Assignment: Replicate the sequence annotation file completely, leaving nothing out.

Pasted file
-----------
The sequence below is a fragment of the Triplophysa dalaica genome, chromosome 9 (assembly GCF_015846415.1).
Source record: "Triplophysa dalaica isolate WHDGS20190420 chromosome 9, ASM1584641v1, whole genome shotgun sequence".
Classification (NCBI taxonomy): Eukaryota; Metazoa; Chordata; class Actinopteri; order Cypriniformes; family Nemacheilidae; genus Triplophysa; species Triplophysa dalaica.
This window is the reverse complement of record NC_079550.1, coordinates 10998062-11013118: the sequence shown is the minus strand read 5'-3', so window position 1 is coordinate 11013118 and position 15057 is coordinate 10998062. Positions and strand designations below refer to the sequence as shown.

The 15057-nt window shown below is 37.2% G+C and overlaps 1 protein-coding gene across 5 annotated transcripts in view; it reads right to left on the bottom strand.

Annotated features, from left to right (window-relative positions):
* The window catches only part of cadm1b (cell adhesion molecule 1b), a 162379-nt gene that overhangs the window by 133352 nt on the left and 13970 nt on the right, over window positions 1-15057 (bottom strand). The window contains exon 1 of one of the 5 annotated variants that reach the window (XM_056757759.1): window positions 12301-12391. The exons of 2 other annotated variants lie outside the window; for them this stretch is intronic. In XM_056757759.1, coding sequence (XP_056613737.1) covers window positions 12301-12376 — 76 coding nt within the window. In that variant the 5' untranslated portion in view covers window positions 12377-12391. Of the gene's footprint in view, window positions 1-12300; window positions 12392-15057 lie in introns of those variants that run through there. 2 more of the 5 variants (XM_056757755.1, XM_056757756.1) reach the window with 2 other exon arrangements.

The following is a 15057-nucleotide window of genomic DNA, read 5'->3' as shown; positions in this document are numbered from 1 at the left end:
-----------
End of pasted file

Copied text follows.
The sequence below is a fragment of the Triplophysa dalaica genome, chromosome 9 (assembly GCF_015846415.1).
Source record: "Triplophysa dalaica isolate WHDGS20190420 chromosome 9, ASM1584641v1, whole genome shotgun sequence".
Classification (NCBI taxonomy): Eukaryota; Metazoa; Chordata; class Actinopteri; order Cypriniformes; family Nemacheilidae; genus Triplophysa; species Triplophysa dalaica.
This window is the reverse complement of record NC_079550.1, coordinates 10998062-11013118: the sequence shown is the minus strand read 5'-3', so window position 1 is coordinate 11013118 and position 15057 is coordinate 10998062. Positions and strand designations below refer to the sequence as shown.

The 15057-nt window shown below is 37.2% G+C and overlaps 1 protein-coding gene across 5 annotated transcripts in view; it reads right to left on the bottom strand.

Annotated features, from left to right (window-relative positions):
* The window catches only part of cadm1b (cell adhesion molecule 1b), a 162379-nt gene that overhangs the window by 133352 nt on the left and 13970 nt on the right, over window positions 1-15057 (bottom strand). The window contains exon 1 of one of the 5 annotated variants that reach the window (XM_056757759.1): window positions 12301-12391. The exons of 2 other annotated variants lie outside the window; for them this stretch is intronic. In XM_056757759.1, coding sequence (XP_056613737.1) covers window positions 12301-12376 — 76 coding nt within the window. In that variant the 5' untranslated portion in view covers window positions 12377-12391. Of the gene's footprint in view, window positions 1-12300; window positions 12392-15057 lie in introns of those variants that run through there. 2 more of the 5 variants (XM_056757755.1, XM_056757756.1) reach the window with 2 other exon arrangements.

The following is a 15057-nucleotide window of genomic DNA, read 5'->3' as shown; positions in this document are numbered from 1 at the left end: